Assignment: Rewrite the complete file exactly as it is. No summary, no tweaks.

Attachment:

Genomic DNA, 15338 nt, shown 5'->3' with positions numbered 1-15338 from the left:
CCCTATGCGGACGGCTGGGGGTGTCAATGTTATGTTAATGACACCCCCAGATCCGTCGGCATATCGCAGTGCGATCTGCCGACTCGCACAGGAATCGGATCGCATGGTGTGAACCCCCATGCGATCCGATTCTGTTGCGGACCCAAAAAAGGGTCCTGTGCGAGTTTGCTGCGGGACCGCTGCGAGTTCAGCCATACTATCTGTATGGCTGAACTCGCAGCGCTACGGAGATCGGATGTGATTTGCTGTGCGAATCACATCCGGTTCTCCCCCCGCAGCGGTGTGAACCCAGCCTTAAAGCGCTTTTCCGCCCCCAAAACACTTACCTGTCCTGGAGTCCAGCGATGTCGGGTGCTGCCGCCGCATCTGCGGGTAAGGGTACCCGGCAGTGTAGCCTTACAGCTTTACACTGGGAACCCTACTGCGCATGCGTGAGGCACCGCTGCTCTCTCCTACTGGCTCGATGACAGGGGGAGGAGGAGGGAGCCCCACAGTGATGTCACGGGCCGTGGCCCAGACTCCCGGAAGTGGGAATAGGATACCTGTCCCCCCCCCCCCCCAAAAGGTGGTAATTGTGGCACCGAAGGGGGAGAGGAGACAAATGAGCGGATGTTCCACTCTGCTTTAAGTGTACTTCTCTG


Genomic DNA, 15338 nt, shown 5'->3' with positions numbered 1-15338 from the left:
CCCTATGCGGACGGCTGGGGGTGTCAATGTTATGTTAATGACACCCCCAGATCCGTCGGCATATCGCAGTGCGATCTGCCGACTCGCACAGGAATCGGATCGCATGGTGTGAACCCCCATGCGATCCGATTCTGTTGCGGACCCAAAAAAGGGTCCTGTGCGAGTTTGCTGCGGGACCGCTGCGAGTTCAGCCATACTATCTGTATGGCTGAACTCGCAGCGCTACGGAGATCGGATGTGATTTGCTGTGCGAATCACATCCGGTTCTCCCCCCGCAGCGGTGTGAACCCAGCCTTAAAGCGCTTTTCCGCCCCCAAAACACTTACCTGTCCTGGAGTCCAGCGATGTCGGGTGCTGCCGCCGCATCTGCGGGTAAGGGTACCCGGCAGTGTAGCCTTACAGCTTTACACTGGGAACCCTACTGCGCATGCGTGAGGCACCGCTGCTCTCTCCTACTGGCTCGATGACAGGGGGAGGAGGAGGGAGCCCCACAGTGATGTCACGGGCCGTGGCCCAGACTCCCGGAAGTGGGAATAGGATACCTGTCCCCCCCCCCCCCCAAAAGGTGGTAATTGTGGCACCGAAGGGGGAGAGGAGACAAATGAGCGGATGTTCCACTCTGCTTTAAGTGTACTTCTCTG